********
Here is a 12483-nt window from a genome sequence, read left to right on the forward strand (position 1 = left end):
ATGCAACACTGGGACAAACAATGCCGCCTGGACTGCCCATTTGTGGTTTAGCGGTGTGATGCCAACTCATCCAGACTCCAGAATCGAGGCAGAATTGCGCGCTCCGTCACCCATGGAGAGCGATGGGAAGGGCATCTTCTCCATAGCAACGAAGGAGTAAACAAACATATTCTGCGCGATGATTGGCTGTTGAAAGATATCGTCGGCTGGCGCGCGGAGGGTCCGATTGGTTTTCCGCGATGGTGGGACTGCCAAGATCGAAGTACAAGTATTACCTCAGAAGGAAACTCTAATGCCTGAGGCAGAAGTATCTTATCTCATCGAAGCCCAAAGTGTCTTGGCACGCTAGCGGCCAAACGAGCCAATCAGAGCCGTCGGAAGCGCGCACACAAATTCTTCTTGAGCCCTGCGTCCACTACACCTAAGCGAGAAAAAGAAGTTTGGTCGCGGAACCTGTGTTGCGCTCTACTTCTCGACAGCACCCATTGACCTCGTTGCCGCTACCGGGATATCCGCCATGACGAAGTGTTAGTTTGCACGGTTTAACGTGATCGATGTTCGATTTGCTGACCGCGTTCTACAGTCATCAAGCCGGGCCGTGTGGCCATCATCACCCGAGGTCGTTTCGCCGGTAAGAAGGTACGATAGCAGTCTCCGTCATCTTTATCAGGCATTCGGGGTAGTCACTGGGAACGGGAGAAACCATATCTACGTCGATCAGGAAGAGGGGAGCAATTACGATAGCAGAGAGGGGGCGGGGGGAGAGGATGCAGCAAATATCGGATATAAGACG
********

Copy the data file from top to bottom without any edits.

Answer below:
Here is a 12483-nt window from a genome sequence, read left to right on the forward strand (position 1 = left end):
ATGCAACACTGGGACAAACAATGCCGCCTGGACTGCCCATTTGTGGTTTAGCGGTGTGATGCCAACTCATCCAGACTCCAGAATCGAGGCAGAATTGCGCGCTCCGTCACCCATGGAGAGCGATGGGAAGGGCATCTTCTCCATAGCAACGAAGGAGTAAACAAACATATTCTGCGCGATGATTGGCTGTTGAAAGATATCGTCGGCTGGCGCGCGGAGGGTCCGATTGGTTTTCCGCGATGGTGGGACTGCCAAGATCGAAGTACAAGTATTACCTCAGAAGGAAACTCTAATGCCTGAGGCAGAAGTATCTTATCTCATCGAAGCCCAAAGTGTCTTGGCACGCTAGCGGCCAAACGAGCCAATCAGAGCCGTCGGAAGCGCGCACACAAATTCTTCTTGAGCCCTGCGTCCACTACACCTAAGCGAGAAAAAGAAGTTTGGTCGCGGAACCTGTGTTGCGCTCTACTTCTCGACAGCACCCATTGACCTCGTTGCCGCTACCGGGATATCCGCCATGACGAAGTGTTAGTTTGCACGGTTTAACGTGATCGATGTTCGATTTGCTGACCGCGTTCTACAGTCATCAAGCCGGGCCGTGTGGCCATCATCACCCGAGGTCGTTTCGCCGGTAAGAAGGTACGATAGCAGTCTCCGTCATCTTTATCAGGCATTCGGGGTAGTCACTGGGAACGGGAGAAACCATATCTACGTCGATCAGGAAGAGGGGAGCAATTACGATAGCAGAGAGGGGGCGGGGGGAGAGGATGCAGCAAATATCGGATATAAGACG